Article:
It’s a diverse melting-pot of different groups, with hundreds of different cultures living together in harmony, many sticking to their own preferred areas. No, not London, New York or any other cosmopolitan city; I’m talking about your skin. It may all look the same to you, but to the bacteria living on it, it’s an entire realm of diverse habitats.
From a microscopic perspective, the hairy, moist surface of your armpits is worlds apart from the smooth, dry skin of your forearms. Even though they are separated by mere inches, these patches of skin are as different to their microscopic residents as rainforests and deserts are to us.
The true diversity of the bacteria on our bodies has just been revealed by Elizabeth Grice from the National Human Genome Research Institute, who has done a thorough survey of our “skin microbiome”. She recruited 10 healthy volunteers and took swabs from 20 distinct patches of their skin, all areas that are often afflicted by skin disorders. These areas represent a broad range of habitats from the oily lakes of the eyebrows, nose, inner ear and upper chest, to the moist jungles of the groin, nose, armpit and navel, to dry deserts of the forearms and palm.
By sequencing the distinctive 16S rRNA gene of over 112,000 bacterial samples, Grice catalogued a much broader menagerie of microbes than expected, with representatives from 19 different phyla and 205 different genera. Previous attempts at doing this have been biased towards species that grow easily in laboratory conditions such as Staphylococcus, but Grice’s more thorough approach revealed a surprising degree of diversity. It also showed that bacteria from a specific body part have more in common than those from a specific person. Your butt microbes have more in common with mine than they do with your elbow microbes.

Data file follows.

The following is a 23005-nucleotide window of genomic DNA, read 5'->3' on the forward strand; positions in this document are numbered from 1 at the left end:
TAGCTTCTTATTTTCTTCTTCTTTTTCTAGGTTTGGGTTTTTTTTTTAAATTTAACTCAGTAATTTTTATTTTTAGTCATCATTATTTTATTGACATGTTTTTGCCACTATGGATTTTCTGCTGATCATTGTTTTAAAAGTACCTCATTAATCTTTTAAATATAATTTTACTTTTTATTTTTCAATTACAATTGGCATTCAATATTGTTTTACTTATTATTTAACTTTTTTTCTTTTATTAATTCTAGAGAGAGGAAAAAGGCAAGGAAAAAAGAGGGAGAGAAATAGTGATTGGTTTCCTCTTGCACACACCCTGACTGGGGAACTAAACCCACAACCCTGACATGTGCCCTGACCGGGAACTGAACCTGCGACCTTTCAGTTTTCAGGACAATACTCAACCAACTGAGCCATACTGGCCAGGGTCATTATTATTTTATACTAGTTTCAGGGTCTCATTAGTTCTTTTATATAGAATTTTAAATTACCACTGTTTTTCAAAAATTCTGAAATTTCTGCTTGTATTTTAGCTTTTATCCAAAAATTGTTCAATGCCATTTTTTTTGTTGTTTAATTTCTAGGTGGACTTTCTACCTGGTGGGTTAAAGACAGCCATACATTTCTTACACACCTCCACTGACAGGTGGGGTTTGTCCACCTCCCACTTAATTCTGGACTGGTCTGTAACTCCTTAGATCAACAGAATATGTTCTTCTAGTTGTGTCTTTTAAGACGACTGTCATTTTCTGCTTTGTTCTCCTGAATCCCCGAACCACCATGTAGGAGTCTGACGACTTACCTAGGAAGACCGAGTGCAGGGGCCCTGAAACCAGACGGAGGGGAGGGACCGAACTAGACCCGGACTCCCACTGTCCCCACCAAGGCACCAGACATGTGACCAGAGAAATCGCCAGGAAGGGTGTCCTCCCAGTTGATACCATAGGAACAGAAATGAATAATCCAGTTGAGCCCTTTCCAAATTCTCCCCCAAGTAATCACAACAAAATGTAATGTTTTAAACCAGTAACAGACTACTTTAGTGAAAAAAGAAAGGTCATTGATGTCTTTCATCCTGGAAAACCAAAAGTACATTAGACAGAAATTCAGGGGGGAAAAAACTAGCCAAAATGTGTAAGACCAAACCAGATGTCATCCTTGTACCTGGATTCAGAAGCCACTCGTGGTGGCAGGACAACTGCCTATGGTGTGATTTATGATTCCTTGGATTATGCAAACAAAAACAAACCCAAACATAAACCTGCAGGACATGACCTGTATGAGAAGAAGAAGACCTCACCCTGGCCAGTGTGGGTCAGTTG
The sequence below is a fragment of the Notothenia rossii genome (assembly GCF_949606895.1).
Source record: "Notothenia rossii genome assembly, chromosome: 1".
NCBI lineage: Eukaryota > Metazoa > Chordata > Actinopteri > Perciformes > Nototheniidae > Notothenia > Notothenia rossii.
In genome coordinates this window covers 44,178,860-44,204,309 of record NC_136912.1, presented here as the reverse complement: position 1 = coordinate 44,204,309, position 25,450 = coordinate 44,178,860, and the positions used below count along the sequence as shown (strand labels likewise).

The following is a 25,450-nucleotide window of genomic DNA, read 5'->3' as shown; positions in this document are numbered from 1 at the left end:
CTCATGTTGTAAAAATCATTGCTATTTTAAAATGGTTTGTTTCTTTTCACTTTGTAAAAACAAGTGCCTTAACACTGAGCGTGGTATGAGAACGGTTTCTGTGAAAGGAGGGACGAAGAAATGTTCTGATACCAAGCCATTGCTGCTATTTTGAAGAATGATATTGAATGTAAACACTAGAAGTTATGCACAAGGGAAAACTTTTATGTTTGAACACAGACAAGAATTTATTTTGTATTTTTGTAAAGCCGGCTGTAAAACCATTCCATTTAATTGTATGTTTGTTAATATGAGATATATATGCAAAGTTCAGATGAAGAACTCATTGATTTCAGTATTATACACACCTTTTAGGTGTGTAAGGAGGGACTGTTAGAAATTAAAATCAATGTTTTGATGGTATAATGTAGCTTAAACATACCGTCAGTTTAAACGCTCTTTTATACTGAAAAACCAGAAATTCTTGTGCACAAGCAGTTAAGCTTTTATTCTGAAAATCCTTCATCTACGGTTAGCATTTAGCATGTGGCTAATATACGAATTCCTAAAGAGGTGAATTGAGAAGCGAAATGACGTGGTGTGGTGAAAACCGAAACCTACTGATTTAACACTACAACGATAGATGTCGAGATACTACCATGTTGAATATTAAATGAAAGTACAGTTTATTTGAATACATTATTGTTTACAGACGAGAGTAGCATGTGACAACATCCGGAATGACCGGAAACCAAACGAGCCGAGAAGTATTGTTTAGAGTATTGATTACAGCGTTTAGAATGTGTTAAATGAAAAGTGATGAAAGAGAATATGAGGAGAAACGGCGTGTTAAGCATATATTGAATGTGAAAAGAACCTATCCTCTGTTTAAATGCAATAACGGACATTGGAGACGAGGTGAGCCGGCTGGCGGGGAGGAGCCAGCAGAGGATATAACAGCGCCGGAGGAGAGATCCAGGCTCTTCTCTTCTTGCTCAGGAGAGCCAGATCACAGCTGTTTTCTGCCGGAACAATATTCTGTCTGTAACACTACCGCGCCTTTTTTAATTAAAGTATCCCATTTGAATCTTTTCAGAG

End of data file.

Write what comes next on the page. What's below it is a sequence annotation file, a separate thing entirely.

The nostril (both inside and the crease on the side) has the most uniform collection of microbes from person to person. Bacteria living here, along with those in the ear and the inguinal crease (where leg meets groin) are the most unchanging. When Grice collected new samples after 4-6 months, she found that these body parts provided the greatest residential security for bacteria.
Different groups of bacteria dominated the three major classes of habitats but in general, the dry and moist sites were richer in microbes than the oily ones. If you wanted to find the richest community of bacteria, you’d have to look no further than your own forearm with an average of 44 species*, while microbe-hunting in the crease behind the ear would yield the fewest finds, with just 15 species.
Grice hopes that her census will eventually tell us more about the dividing line between healthy and diseased skin, especially since certain skin disorders are more common at specific parts of the body. Eczema, for example, favours the inner bend of the elbow while psoriasis tends to show up on its outer face. Treatments for skin disorders will depend on preventing harmful bacteria from growing and encouraging helpful or harmless bacteria to take their place.
* ‘Species’ is a convenient short-hand here. Grice clustered her sequences into “operational taxonomic units”, groups that were 99% similar and reflected diversity at the species level.
Reference: Science 10.1126/science.1171700
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